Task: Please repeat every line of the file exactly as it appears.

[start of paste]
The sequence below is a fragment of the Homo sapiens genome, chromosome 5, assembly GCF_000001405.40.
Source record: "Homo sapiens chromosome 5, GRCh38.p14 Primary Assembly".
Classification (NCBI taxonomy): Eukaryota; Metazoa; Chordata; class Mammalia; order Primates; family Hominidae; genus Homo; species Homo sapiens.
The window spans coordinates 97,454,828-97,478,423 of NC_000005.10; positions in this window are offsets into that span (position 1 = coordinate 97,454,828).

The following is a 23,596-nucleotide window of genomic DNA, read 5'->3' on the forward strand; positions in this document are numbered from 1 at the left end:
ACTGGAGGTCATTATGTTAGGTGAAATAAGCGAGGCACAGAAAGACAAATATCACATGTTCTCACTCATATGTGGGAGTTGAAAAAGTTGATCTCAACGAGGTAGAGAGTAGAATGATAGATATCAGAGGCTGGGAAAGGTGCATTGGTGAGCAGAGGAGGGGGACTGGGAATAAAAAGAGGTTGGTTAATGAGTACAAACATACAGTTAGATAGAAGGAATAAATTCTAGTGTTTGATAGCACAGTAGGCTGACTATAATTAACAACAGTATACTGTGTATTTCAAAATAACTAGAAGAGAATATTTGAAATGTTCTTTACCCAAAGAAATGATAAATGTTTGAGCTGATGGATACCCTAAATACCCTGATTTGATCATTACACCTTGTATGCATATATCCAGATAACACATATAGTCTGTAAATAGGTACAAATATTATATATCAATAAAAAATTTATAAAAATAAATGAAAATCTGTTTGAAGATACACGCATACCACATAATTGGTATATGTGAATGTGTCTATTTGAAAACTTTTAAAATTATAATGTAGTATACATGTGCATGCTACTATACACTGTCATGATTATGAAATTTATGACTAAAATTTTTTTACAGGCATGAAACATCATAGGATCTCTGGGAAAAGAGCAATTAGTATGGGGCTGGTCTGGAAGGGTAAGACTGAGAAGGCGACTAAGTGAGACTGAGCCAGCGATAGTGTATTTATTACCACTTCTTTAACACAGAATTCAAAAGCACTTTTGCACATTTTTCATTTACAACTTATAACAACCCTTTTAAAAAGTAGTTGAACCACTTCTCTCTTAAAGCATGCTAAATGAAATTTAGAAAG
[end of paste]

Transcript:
The sequence below is a fragment of the Homo sapiens genome, chromosome 5, assembly GCF_000001405.40.
Source record: "Homo sapiens chromosome 5, GRCh38.p14 Primary Assembly".
Classification (NCBI taxonomy): Eukaryota; Metazoa; Chordata; class Mammalia; order Primates; family Hominidae; genus Homo; species Homo sapiens.
The window spans coordinates 97,454,828-97,478,423 of NC_000005.10; positions in this window are offsets into that span (position 1 = coordinate 97,454,828).

The following is a 23,596-nucleotide window of genomic DNA, read 5'->3' on the forward strand; positions in this document are numbered from 1 at the left end:
ACTGGAGGTCATTATGTTAGGTGAAATAAGCGAGGCACAGAAAGACAAATATCACATGTTCTCACTCATATGTGGGAGTTGAAAAAGTTGATCTCAACGAGGTAGAGAGTAGAATGATAGATATCAGAGGCTGGGAAAGGTGCATTGGTGAGCAGAGGAGGGGGACTGGGAATAAAAAGAGGTTGGTTAATGAGTACAAACATACAGTTAGATAGAAGGAATAAATTCTAGTGTTTGATAGCACAGTAGGCTGACTATAATTAACAACAGTATACTGTGTATTTCAAAATAACTAGAAGAGAATATTTGAAATGTTCTTTACCCAAAGAAATGATAAATGTTTGAGCTGATGGATACCCTAAATACCCTGATTTGATCATTACACCTTGTATGCATATATCCAGATAACACATATAGTCTGTAAATAGGTACAAATATTATATATCAATAAAAAATTTATAAAAATAAATGAAAATCTGTTTGAAGATACACGCATACCACATAATTGGTATATGTGAATGTGTCTATTTGAAAACTTTTAAAATTATAATGTAGTATACATGTGCATGCTACTATACACTGTCATGATTATGAAATTTATGACTAAAATTTTTTTACAGGCATGAAACATCATAGGATCTCTGGGAAAAGAGCAATTAGTATGGGGCTGGTCTGGAAGGGTAAGACTGAGAAGGCGACTAAGTGAGACTGAGCCAGCGATAGTGTATTTATTACCACTTCTTTAACACAGAATTCAAAAGCACTTTTGCACATTTTTCATTTACAACTTATAACAACCCTTTTAAAAAGTAGTTGAACCACTTCTCTCTTAAAGCATGCTAAATGAAATTTAGAAAG